Tenth Annual Jewish Children’s Book Writers’ Conference

This message arrived in my e-mailbox this morning.

Some of you may be interested in the Tenth Annual Jewish Children’s Book Writers’ Conference on November 23 at the 92nd Street Y in New York. We invite everyone to attend and ask that you pass on this announcement to others you think might be interested.

Thanks.

Anna Olswanger, Conference Coordinator

Tenth Annual Jewish Children’s Book Writers’ Conference
Sunday, November 23, 2008, 9 AM to 5 PM
92nd Street Y, 1395 Lexington Avenue, New York, NY
$95 before November 1, $110 after November 1
Fee includes kosher breakfast and lunch

The 92nd Street Y Buttenwieser Library and the Jewish Book Council are cosponsoring the Tenth Annual Jewish Children’s Book Writers’Conference at the 92nd Street Y in Manhattan on Sunday, November 23, 2008, from 9:00 am to 5:00 p.m.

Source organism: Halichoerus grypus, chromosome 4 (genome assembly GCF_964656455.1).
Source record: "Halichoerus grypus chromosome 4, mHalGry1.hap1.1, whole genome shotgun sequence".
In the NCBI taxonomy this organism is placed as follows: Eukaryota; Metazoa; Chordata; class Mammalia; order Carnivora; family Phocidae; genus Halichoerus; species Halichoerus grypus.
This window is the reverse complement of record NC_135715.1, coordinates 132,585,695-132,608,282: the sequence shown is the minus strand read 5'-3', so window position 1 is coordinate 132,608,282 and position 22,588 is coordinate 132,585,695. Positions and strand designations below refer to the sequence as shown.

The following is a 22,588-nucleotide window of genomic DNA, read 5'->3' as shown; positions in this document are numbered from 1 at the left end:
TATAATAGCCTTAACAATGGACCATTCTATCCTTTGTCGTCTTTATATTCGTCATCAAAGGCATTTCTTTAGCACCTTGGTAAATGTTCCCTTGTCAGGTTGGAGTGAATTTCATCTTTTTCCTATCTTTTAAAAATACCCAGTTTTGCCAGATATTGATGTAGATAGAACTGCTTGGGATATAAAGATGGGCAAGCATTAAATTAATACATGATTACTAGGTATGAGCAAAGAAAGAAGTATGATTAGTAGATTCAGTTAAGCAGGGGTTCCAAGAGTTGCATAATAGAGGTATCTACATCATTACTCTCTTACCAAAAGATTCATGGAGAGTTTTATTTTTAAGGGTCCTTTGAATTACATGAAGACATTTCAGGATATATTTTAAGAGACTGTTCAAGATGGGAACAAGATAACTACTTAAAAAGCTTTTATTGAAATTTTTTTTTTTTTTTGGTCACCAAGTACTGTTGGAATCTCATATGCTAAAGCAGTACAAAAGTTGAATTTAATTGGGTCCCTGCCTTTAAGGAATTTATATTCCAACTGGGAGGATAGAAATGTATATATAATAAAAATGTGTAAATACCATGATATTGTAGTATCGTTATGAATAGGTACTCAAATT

Featured speakers are associate agent Michelle Andelman of Andrea Brown Literary Agency, publisher David E. Behrman of Behrman House, executive editor Michelle Frey of Alfred A. Knopf and Crown Books for Young Readers, editor Larry Rosler of Boyds Mills Press, director Joni Sussman of Kar-Ben Publishing, and illustrator’s agent Melissa Turk of Melissa Turk & The Artist Network.

Award-winning author Johanna Hurwitz will give opening remarks, and the day will include sessions on publishing and writing in Israel, the Sydney Taylor Book Award and Manuscript Competitions, and individual consultations with editors and agents from past conferences.

The registration form is available for download at www.92y.org/content/pdf/jewishchildrensbookwriters.pdf. Call 212-415 5544 or e-mail [email protected] for additional information or to request the form by mail. The final registration deadline is November 17.

If you write or illustrate children’s books for the Jewish market, this conference is for you!

Sharing "Un Secret"

Last weekend I saw an extraordinary film: A Secret (“Un Secret“), based on the autobiographical French novel by Philippe Grimbert.